Zimbabwean Dollar


Also found in: Dictionary, Thesaurus, Wikipedia.

Zimbabwean Dollar

The former currency of Zimbabwe. It replaced the Rhodesian dollar following (official) independence from Britain in 1980 and was used until extreme hyperinflation forced a change to a new currency code in early 2009 and was abandoned in April of that year. Its inflation rate in December 2008 was 6.5 x 10^108%.
References in periodicals archive ?
The opposition Movement for Democratic Change condemned the arrests, saying the protests were justified by the daily cash withdrawal limit of 500,000 Zimbabwean dollars (less than one US dollar).
Thus falling prices of base metals, oil, gold and non-oil commodities have hurt currencies as diverse as the Russian rouble, Venezuela bolivar, Australian dollar, Norwegian kroner, South African rand and Zimbabwean dollar.
But the Zimbabwean dollar continued to weaken, and farmers responded by shoring up their profits through paring down on permanent employment and employing more female piece workers.
Bitify is proud to have hosted several charity auctions, from the Ten Trillion Zimbabwean dollar bill signed by Bitcoin guru Andreas Antonopoulos, to the very recent Direct Relief fund raising campaign in partnership with SatoshiLabs.
The southern African country started using foreign currencies including the US dollar and South African rand in 2009 after the Zimbabwean dollar was ruined by hyperinflation, which hit 500bn per cent in 2008.
Before the Zimbabwean dollar collapsed under record 231 million percent inflation in 2008, cinemas were common in cities and towns.
Some activities were not carried out due to the hyperinflation of Zimbabwean dollar in 2008.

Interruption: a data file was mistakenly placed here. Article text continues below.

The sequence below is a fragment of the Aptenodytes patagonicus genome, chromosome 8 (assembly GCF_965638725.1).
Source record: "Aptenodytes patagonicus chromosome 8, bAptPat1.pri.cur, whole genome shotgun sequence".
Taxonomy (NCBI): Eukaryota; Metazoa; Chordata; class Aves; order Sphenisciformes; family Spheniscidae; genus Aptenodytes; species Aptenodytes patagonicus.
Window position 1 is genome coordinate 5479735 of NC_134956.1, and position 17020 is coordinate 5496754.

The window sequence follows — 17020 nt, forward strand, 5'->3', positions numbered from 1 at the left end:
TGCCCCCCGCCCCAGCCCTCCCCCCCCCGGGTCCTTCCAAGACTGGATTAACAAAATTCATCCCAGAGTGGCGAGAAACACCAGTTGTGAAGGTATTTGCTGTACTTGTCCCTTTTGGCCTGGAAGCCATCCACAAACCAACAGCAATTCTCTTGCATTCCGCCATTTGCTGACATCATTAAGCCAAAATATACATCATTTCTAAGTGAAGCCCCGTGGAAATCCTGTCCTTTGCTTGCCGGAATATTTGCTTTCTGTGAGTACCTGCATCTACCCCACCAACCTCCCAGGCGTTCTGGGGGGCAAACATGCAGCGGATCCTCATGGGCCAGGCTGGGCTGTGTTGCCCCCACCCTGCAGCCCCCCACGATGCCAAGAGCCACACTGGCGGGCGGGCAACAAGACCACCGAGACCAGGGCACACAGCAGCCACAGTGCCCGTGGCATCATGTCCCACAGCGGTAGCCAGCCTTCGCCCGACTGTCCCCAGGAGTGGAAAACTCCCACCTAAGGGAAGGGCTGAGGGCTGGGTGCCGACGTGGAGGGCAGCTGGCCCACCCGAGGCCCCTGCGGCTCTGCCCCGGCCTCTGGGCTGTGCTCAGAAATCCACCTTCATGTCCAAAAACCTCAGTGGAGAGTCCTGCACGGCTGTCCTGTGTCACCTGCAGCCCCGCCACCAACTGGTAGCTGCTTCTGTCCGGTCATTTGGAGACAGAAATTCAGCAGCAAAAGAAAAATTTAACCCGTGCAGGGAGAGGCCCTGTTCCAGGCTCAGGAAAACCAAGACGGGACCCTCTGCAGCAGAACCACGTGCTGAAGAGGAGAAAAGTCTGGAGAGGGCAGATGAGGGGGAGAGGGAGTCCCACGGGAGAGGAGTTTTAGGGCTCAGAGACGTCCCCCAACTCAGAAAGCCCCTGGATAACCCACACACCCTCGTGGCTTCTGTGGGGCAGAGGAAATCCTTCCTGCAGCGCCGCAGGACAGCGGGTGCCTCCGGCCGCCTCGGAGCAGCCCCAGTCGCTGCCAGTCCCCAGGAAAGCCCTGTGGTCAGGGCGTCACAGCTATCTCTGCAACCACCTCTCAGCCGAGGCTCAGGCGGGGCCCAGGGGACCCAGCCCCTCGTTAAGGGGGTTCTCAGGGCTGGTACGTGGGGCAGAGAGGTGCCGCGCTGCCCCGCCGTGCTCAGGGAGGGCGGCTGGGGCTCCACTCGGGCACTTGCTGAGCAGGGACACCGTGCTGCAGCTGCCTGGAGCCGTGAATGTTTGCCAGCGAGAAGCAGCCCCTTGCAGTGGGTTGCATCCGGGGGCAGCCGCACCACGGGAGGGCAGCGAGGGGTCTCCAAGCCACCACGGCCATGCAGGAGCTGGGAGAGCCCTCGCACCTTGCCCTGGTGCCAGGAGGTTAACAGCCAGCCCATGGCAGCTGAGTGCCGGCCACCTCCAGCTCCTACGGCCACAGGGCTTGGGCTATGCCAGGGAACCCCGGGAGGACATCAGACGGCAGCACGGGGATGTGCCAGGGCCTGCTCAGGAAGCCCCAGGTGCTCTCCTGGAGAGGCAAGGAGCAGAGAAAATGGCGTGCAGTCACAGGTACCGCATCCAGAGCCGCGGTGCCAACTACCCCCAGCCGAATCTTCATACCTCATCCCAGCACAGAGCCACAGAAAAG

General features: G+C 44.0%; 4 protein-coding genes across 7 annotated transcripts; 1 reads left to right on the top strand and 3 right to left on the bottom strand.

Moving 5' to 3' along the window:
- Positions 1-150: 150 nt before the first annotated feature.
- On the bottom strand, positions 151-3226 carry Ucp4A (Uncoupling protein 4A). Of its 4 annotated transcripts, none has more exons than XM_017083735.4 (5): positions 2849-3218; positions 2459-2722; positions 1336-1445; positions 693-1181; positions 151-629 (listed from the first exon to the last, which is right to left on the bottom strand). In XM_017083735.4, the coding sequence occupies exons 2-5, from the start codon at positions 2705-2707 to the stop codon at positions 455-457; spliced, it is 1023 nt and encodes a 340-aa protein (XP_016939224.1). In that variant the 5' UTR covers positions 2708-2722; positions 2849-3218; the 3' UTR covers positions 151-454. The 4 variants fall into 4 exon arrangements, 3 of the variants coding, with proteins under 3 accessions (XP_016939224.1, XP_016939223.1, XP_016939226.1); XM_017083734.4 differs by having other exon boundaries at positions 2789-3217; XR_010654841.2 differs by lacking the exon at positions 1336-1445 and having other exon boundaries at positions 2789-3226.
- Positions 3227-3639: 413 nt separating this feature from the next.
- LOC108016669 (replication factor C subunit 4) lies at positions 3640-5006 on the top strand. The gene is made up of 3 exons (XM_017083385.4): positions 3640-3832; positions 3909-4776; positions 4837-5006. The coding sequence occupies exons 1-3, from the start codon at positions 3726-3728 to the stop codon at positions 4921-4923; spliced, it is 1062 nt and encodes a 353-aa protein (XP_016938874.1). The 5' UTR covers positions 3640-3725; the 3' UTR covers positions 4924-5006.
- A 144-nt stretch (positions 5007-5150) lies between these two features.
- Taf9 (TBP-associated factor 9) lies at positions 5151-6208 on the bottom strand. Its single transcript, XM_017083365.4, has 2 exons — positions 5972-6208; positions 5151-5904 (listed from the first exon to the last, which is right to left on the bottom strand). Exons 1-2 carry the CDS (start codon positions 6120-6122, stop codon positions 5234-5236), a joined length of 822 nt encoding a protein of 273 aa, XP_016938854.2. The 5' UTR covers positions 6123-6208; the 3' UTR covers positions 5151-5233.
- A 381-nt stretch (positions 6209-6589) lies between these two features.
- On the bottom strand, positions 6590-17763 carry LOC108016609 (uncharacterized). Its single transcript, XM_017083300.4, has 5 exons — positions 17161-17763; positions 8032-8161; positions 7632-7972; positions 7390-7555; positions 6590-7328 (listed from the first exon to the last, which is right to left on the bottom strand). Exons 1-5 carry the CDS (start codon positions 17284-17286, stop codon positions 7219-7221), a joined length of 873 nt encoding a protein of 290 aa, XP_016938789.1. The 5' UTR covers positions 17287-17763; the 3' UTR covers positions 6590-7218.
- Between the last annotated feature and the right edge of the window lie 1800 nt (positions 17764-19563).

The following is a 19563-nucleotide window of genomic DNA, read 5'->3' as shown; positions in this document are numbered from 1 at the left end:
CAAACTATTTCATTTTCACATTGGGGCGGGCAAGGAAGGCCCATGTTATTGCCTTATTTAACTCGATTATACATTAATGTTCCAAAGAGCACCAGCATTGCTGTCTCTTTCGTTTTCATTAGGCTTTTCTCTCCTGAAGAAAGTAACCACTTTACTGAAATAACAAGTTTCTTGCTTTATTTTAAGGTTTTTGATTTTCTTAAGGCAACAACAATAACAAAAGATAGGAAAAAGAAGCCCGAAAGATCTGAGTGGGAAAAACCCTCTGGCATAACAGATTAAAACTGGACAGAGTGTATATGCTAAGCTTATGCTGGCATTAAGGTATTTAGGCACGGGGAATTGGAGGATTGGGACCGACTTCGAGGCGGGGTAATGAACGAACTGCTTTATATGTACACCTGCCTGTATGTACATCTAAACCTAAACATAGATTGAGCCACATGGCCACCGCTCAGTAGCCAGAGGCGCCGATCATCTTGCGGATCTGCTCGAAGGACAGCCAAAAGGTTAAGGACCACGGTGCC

Agyemang doggedly trailed Mugabe through the time of sanctions, an election, hyperinflation and the replacement of the Zimbabwean dollar with a basket of currencies, food shortages and both media and economic wars.
The Zimbabwean dollar was attacked, international credit dried up, shop shelves were empty, many factories closed down, and plans were hatched by Tony Blair's UK government to invade Zimbabwe.
This culminated in the crash of the Zimbabwe dollar on November 14, 1997, a day referred to as "Black Friday" by Zimbabweans, when the Zimbabwean dollar lost 75 percent of its value against the US dollar (Raftopoulos, 2009).
The economy effectively completely collapsed in 2008 when hyperinflation escalated to the point where the Zimbabwean dollar was trading with the US dollar at an exchange rate of 10 trillion to 1.
And yet he took the time to check where I was staying, to pass on some potentially crucial safety tips and ensure I could get my hands on enough cash (the Zimbabwean dollar was so worthless you needed a suitcase of the stuff to buy a beer).